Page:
The book has less to do with Alcatraz and more to do with Coon’s life. He starts off robbing banks, eventually gets caught. He escapes, get caught again, sent to Leavenworth. It’s at Leavenworth he’s accused of stealing tools from the shop and is sent to Alcatraz.
The book is a quick read, fairly well written. Coon’s opinion is that it is possible to retrain and change a person’s behavior. He doesn’t think prison has to be JUST punishment. To that end, he was glad when Alcatraz was closed. Alcatraz existed to punish and punish only. It’s purpose was not to rehabilitate. After taking the tour and reading his book – that much is clear. If you were sent to Alcatraz, it was basically a death sentence.
The book doesn’t just take you on Coon’s wild ride but introduces you to some of Alcatraz’s more famous prisoners. Al Capone, The Birdman, as well as the Anglin brothers – subject of the Clint Eastwood movie “Escape from Alcatraz.” Coon was an unknowing accomplice to the “Escape from Alcatraz” saga. He got a tool for one of the Anglin brothers. He had no idea at the time what they were planning.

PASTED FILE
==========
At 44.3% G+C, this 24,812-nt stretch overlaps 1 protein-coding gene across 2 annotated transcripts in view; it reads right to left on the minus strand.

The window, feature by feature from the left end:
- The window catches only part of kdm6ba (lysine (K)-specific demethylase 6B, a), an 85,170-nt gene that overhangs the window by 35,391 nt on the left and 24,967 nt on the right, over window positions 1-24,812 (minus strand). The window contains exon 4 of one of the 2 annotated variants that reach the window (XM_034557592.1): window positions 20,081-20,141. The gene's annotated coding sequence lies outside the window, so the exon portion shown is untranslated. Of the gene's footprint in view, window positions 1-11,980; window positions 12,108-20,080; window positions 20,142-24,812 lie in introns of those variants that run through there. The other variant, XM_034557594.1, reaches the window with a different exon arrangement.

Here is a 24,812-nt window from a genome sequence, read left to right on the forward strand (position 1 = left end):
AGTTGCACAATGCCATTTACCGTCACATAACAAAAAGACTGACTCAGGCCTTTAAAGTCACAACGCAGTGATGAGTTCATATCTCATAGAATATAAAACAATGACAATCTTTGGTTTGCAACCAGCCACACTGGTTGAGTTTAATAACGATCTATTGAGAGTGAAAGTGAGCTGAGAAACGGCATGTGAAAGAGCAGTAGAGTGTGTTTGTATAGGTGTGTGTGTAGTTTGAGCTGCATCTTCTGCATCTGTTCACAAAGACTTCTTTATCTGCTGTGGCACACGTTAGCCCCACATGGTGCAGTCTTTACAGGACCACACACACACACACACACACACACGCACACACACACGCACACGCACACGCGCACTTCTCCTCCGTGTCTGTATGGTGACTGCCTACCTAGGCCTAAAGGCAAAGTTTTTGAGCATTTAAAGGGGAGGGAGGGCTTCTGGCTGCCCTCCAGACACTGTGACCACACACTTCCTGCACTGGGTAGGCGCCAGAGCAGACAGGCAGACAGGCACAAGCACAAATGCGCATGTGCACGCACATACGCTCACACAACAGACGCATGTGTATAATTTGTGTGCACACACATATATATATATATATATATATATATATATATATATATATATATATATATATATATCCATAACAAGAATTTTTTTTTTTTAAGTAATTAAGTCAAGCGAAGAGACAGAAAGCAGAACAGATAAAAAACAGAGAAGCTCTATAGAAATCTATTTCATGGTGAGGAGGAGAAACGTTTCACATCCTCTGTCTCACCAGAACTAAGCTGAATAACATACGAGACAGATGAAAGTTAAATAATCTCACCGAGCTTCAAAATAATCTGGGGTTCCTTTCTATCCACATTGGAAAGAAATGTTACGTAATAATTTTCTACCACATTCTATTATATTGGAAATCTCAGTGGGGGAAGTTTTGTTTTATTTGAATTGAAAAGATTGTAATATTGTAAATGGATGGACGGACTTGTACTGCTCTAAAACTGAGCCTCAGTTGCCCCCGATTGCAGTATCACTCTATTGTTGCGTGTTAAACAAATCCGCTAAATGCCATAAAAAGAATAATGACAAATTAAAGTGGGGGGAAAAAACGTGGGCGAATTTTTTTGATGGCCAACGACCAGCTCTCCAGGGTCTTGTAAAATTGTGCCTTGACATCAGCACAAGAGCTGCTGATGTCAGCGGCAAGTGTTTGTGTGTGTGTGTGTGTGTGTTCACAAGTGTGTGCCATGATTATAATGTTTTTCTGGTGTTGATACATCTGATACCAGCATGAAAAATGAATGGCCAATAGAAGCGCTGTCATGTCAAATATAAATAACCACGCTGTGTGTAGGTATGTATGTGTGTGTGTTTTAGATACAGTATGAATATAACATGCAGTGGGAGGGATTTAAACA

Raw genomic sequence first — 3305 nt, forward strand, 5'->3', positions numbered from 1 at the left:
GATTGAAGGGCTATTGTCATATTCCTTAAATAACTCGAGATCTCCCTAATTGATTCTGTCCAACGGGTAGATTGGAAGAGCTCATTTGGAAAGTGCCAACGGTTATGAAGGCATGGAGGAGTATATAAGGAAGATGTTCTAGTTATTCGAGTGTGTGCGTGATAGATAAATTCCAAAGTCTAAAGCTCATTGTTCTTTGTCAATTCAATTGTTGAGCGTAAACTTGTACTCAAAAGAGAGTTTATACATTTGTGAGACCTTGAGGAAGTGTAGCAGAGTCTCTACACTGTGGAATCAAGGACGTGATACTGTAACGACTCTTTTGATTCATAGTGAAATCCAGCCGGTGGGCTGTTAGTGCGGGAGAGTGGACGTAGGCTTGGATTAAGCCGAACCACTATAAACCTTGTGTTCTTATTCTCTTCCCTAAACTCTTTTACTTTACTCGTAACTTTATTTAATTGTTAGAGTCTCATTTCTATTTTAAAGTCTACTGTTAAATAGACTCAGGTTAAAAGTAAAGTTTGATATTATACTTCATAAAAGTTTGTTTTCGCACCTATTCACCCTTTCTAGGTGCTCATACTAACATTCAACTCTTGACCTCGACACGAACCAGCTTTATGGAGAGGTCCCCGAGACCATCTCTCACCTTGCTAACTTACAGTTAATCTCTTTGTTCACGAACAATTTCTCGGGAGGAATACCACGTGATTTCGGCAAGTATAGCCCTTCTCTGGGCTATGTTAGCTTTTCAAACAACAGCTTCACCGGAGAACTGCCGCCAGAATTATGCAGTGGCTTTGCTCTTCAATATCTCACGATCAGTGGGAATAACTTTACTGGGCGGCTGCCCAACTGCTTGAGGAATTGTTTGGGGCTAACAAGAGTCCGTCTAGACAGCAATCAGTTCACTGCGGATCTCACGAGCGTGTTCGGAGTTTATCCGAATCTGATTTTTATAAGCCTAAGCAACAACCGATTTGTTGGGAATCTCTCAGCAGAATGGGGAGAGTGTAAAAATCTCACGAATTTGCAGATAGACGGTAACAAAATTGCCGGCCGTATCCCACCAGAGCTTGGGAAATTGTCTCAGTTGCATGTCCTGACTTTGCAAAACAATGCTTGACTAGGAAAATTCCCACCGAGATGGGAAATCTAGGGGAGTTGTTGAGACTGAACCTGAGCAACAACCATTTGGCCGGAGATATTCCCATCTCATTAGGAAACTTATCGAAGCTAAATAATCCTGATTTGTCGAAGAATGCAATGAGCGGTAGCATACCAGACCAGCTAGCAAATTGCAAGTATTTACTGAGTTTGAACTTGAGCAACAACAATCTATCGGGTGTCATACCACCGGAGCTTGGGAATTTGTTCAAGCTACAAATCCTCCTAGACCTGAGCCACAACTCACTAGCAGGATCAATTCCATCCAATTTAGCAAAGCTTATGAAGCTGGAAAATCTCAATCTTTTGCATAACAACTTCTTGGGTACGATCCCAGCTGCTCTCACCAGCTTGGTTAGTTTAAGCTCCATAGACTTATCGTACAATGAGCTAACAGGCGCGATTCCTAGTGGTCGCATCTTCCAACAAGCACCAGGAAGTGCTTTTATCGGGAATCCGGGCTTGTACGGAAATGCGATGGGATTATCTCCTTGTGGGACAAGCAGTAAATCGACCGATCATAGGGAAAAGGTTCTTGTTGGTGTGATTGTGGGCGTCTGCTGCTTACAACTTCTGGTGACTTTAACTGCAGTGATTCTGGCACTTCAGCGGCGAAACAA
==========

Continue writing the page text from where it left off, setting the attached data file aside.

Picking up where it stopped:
The fact that the Anglin brothers were never seen or heard from again has led many to assume they died. Coon disagrees. According to Coon, the Anglin brothers were Bayou Boys. They loved the water, knew how to live off the land. They were also extremely intelligent. Coon believes that Jon Anglin was one of the smartest men he has ever known. Plus, they were quiet. They didn’t like attention, knew how to keep their mouth shut. The fact they had planned and worked on the escape for almost 2 years proves that fact.
The surprise of the book comes when Coon is released. After spending over 20 years in prison, what would he do with his life? He meets Jesus, gets married and starts foster parenting. Now he sits at Alcatraz a few days a week telling others not just his story but His as well.